Sramana Mitra: What kind of customers did you gain traction with?
David Barrett: We did a couple of things. Most of the important things we did were, frankly, just by accident. I would say that the genius of Expensify is not that we have some great insight into the market, rather we knew we didn’t know anything. It’s fine to not know anything, so long as you know that because then, you’re in listening mode. The challenge is when you think you know something and you don’t. That’s a problem.
When we entered the space, we didn’t have any idea about what we’re doing. I don’t know anything about accounting. The most important thing that we did was have this email feature. When you sign-up for Expensify, roughly 30 minutes after the first email, you get a second email from me. It’s a pure text email with no links in it. When you get these emails from me, it doesn’t really look like a marketing email because it just says, “Thanks for signing up for Expensify. I’d love to hear more about you, what you do, and what you’re hoping to find in Expensify.” It’s totally open-ended.
This was the best thing possible that we could have done, because it turns out that it arrives just after your first experience with Expensify. You’re not going to reach out and share that experience, but if we reach out to you right at that exact moment with a message that’s not really a marketing message, but is asking for advice; it might work because people love giving advice. We get a 12% response rate to this email. It wasn’t just response but pages and pages of, “It looks like you just wrote me, but I doubt it. In the off-chance that you’re going to read this, here’s what I hope I would find.”
All of our ideas, for years, came out of this initial email. It’s what built the entire company. I think the fact that we were so willing to listen to our users and do whatever they needed, was really critical. Being open to new ideas as you go was very critical to the way that we went about it.
Sramana Mitra: After you launched at TechCrunch and after working through this market feedback, what did you learn about the competition in that market?
David Barrett: I learned the competition doesn’t matter. A different way of putting it is the competition is email and Excel. It’s a huge market. Everyone does expense report. Every business has expenses. It’s an incredibly universal problem. It’s a huge problem and the competition has such a tiny fraction of it. I would say our major incumbent is Concur. They’re like the ‘Microsoft in expense reports’. They own a large fraction of Fortune 500 but as they move down market, they’re really not a player. In the SMB, there’s no one right now. We’re focusing on the bottom of the market starting with small companies. We weren’t really competing with anyone. It was competing with email and Excel and finding a way to turn this inspired vision of what’s possible into a reality.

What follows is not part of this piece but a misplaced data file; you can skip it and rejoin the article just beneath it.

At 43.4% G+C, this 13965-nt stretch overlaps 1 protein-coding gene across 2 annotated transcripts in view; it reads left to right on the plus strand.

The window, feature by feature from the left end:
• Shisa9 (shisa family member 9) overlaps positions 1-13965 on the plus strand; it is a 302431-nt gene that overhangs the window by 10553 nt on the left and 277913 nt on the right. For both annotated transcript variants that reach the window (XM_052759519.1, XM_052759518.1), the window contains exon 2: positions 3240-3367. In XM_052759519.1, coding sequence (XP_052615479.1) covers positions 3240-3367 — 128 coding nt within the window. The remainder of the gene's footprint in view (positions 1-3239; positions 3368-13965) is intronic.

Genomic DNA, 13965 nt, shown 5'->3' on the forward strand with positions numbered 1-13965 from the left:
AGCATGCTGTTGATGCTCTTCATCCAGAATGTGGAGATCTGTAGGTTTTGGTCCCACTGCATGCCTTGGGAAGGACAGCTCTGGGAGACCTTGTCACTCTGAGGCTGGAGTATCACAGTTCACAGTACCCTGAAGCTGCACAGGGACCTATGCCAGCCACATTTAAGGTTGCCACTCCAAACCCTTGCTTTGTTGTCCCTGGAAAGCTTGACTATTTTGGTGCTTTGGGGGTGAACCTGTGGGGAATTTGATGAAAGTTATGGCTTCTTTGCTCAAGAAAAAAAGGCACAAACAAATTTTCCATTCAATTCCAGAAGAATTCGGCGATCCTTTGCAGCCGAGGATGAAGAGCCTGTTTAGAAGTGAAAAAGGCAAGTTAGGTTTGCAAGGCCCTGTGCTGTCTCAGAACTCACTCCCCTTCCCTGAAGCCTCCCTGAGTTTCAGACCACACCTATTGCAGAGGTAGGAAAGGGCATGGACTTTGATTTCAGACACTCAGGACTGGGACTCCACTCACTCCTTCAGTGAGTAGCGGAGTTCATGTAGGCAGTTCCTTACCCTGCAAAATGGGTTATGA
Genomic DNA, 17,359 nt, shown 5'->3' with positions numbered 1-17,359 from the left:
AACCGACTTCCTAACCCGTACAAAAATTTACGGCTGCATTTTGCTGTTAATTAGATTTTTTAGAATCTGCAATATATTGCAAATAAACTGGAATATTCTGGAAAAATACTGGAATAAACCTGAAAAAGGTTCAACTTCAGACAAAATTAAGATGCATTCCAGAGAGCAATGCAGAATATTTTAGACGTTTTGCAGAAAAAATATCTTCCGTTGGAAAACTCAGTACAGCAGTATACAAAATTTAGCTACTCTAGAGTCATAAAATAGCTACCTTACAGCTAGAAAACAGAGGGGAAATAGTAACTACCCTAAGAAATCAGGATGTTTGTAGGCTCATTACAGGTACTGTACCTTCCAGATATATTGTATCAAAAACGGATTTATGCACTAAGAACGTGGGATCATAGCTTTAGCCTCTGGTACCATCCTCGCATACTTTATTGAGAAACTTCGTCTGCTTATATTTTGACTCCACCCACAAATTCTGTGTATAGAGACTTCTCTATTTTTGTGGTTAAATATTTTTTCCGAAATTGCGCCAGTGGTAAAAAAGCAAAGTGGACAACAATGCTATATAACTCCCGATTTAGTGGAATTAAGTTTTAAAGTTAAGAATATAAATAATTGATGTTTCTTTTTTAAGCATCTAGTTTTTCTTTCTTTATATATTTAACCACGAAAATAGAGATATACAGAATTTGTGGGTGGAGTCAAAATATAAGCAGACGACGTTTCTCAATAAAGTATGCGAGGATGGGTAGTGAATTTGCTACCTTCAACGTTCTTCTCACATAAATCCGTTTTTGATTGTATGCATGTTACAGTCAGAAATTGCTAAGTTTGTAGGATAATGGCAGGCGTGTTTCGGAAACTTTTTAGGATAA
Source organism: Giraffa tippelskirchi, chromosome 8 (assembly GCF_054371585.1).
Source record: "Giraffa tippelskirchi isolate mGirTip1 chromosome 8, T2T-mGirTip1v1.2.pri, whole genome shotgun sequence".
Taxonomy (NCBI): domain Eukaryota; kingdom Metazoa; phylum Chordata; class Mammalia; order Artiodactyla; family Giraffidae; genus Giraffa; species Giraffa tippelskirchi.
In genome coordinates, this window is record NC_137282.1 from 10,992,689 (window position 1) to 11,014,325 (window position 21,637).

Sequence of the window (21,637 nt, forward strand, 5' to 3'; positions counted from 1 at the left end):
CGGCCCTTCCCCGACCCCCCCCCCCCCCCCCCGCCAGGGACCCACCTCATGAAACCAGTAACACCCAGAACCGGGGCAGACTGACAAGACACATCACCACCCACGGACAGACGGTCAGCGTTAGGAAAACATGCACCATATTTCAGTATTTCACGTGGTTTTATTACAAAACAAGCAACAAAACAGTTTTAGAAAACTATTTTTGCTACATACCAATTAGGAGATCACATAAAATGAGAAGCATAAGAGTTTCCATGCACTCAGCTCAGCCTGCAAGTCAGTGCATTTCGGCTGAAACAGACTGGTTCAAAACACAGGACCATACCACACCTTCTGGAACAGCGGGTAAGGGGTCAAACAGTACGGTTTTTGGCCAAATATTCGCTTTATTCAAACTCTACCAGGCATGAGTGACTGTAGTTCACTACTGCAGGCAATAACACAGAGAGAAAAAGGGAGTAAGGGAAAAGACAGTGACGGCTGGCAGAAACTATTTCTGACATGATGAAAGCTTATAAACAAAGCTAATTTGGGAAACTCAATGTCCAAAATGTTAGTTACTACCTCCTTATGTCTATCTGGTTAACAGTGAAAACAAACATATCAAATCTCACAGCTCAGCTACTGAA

Sramana Mitra: The competition matters. There was competition in the enterprise market. From what you’re describing, there wasn’t competition in the low-end of the market which is where you entered the market.
David Barrett: It didn’t matter to us. Even today, we go head to head with Concur all the time as we bid against them. Most of our deals are not competitive against Concur. I’m not trying to steal Concur’s customers. Concur is not trying to steal ours. We’re trying to get to the rest of the world.
Sramana Mitra: To fill up the story on the side of financing, how did you finance the company? Did you use some of the money you made with the Akamai acquisition?
David Barrett: The first two years was self-funded. We just paid for ourselves. I started working on Expensify for real in April 2008. We launched in September 2008. Then we re-launched in April of 2009. This is the real Expensify, based around credit cards import. We raised a million dollars in May 2009, which is interesting because May 2009 was the absolute bottom of the depression. It was a terrible time for most companies, but it was an amazing time for us, because it was at the absolute bottom.
Things were starting to look up. VCs have to invest. Their job is to move money. There’s this huge backlog of investment that just needed to move. Everyone was so demoralized by the social networks space. For us, it was a fantastic time to raise.
Sramana Mitra: When you went into that round of financing in May 2009, what did you have in terms of milestones that you’ve already achieved?
David Barrett: We got a lot of great press out of TechCrunch. Then we launched credit card import. We had a product that worked and it was good. It worked for a very small company. It didn’t work for big ones. The first two rounds fell onto our laps because someone came to us. Each round came because someone else was trying to preempt us. It’s very helpful to enter a market when you already have a term sheet.
Sramana Mitra: From whom did you close your first round and for how much?
David Barrett: The first round was closed by Bobby Lent. He’s the founder of Ariba. It was a million dollar round.
Sramana Mitra: That was an angel round?
David Barrett: He is a super-rich guy. It was a super angel, perhaps.